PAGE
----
Josh Crabtree makes the diving catch of the Frisbee and his hat during 52 Pick-up Ultimate Frisbee action on July 30 in Damariscotta.
Darin Carlucci (right) tries to intercept a pass, as Geno Wentworth makes the catch.
52 Pick-up, a Damariscotta-based Ultimate Frisbee team, loves to play in extreme weather.
“There seems to be a direct correlation between the worst weather and bigger numbers,” player Julie Lamy said of the number of people who show up to play at the Great Salt Bay Community School field in Damariscotta.
“We have played in snowshoes, rubber boots and hiking boots. The summer is the hardest time,” Lamy said of pulling people away from their busy schedules and getting them to come out and play. Players range in age from 14 to 55 and come from all walks of life, Lamy said.
“Our numbers fluctuate wildly,” said, Jason Anthony, who has played with the group for nine years. “Some of it has to do with the seasons. Summer play brings in vacationers and college students, but some regulars head off on vacation too. In the winter our numbers are steadier, there are less distractions and many of us love to play in the snow.”
This summer the group celebrate their 10th year of playing in Damariscotta.
The group plays at 3 p.m. on Sundays and 5 p.m. on Wednesdays year round. The turnout is better on Sundays, as Wednesday play is relatively new. Everyone is welcome to play the coed sport, which originated on college campuses in the 1960s and is now played world wide.
The non-contact sport uses a flying disc (Frisbee) and is self refereed with a code of conduct that exhibits the spirit of the game. The responsibility for fair play is placed on the players.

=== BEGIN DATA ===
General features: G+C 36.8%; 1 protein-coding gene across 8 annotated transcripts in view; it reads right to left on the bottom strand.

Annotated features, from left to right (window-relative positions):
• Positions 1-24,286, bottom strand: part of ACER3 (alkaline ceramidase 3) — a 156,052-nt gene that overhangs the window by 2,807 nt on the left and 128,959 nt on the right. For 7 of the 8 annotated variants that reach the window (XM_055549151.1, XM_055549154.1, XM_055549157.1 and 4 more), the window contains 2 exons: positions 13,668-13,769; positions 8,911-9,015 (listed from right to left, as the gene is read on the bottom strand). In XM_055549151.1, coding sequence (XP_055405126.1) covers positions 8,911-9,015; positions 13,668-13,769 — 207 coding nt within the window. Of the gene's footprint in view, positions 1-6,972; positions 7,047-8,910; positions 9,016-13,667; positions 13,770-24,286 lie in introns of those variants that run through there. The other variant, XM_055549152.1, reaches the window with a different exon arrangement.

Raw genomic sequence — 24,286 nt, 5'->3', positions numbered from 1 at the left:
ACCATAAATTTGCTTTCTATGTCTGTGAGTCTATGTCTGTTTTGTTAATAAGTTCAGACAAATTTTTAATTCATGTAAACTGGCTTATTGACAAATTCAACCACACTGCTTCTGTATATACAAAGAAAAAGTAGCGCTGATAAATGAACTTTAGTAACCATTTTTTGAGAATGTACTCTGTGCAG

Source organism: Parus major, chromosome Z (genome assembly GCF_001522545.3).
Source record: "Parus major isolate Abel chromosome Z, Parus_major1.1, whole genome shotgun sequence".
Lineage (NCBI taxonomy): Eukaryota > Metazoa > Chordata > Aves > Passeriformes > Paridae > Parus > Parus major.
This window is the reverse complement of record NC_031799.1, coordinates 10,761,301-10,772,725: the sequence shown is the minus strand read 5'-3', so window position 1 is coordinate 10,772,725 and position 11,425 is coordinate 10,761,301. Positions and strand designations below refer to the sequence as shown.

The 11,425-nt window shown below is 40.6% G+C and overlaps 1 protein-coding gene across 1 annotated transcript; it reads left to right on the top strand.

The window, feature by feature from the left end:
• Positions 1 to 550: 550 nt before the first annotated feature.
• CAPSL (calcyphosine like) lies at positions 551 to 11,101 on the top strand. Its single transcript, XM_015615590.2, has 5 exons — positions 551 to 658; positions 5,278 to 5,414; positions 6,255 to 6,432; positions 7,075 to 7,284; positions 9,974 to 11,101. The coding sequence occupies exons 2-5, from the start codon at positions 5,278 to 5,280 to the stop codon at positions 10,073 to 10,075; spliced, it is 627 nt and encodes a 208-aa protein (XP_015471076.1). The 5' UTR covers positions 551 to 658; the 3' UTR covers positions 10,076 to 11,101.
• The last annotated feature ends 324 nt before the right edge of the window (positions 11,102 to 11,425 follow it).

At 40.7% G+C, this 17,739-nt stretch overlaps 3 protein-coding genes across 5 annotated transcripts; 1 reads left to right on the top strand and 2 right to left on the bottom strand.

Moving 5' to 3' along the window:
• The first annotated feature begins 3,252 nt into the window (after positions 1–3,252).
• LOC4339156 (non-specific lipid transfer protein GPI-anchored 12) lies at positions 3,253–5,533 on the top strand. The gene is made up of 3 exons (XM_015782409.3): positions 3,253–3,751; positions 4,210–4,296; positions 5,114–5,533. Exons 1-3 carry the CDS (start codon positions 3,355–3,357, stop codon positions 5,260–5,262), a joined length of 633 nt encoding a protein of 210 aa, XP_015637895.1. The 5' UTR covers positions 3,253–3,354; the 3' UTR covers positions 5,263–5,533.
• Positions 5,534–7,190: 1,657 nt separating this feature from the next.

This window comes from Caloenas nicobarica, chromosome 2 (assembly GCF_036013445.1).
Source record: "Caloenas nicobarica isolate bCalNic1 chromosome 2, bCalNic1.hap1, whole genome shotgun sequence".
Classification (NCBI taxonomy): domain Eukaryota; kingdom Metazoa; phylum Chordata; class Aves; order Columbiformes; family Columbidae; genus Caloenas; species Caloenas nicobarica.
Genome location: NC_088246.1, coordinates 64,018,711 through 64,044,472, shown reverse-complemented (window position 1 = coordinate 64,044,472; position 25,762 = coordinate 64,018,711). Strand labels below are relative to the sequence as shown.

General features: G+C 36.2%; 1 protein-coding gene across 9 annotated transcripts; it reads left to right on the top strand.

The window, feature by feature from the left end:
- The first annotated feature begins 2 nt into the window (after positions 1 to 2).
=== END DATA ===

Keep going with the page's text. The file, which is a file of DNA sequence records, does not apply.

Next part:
While the official game is played seven on a team on a rectangular pitch, the 52 Pick-up group plays anybody that shows up. A goal is scored when someone catches the disk while standing or running in the end zone, a line that stretches the width of the field. Or in the case of the local laid-back group, between two disks lying on the ground.
Possession of the disk changes hands when it hits the ground, is knocked to the ground by a defender, is caught out of bounds, or is intercepted by the defense.
“The self-refereeing is always an easy aspect of the game,” Anthony said. “It’s a non-contact sport, and in our group there are never arguments about fouls. In large part the self-refereering works well because of the players’ laid-back nature. We’re a group of people who want serious exercise, honest play, and stress-free competition. We spend much of the time laughing, and we make a point of including everyone who came to play.”
“For the core group of 52 Pick-up, winter play is the heart of what we do. The large Ultimate Frisbee communities in Belfast, Portland and elsewhere all move inside for the winter, preferring the gym floor and warm temperatures, but we’re a group of people who love being outdoors and aren’t afraid to play on frozen ground or deep snow,” Anthony said. “We certainly prefer the snow to rock-hard turf, especially when the snow is soft and deep enough for the older players to dive after the frisbee with abandon. We make the field smaller as the snow gets deeper, since it’s pretty hard to spring in knee-deep snow.”
Other than canceling in extreme slippery conditions, or for a few weeks during mud season, 52 Pick-up plays year round.
I’m always recommending the sport to people who I think will enjoy playing hard and spending time with intelligent, compassionate, funny people. Our players include barefoot lawyers, engineers, college athletes, children, teachers, and many more, but what they have in common is an interest in playing a game which satisfies both body and soul. It’s a gathering of great people who all walk away tired and happy and looking forward to the next game,” Anthony said.
For more information about 52 Pick-up, contact Anthony at email@example.com.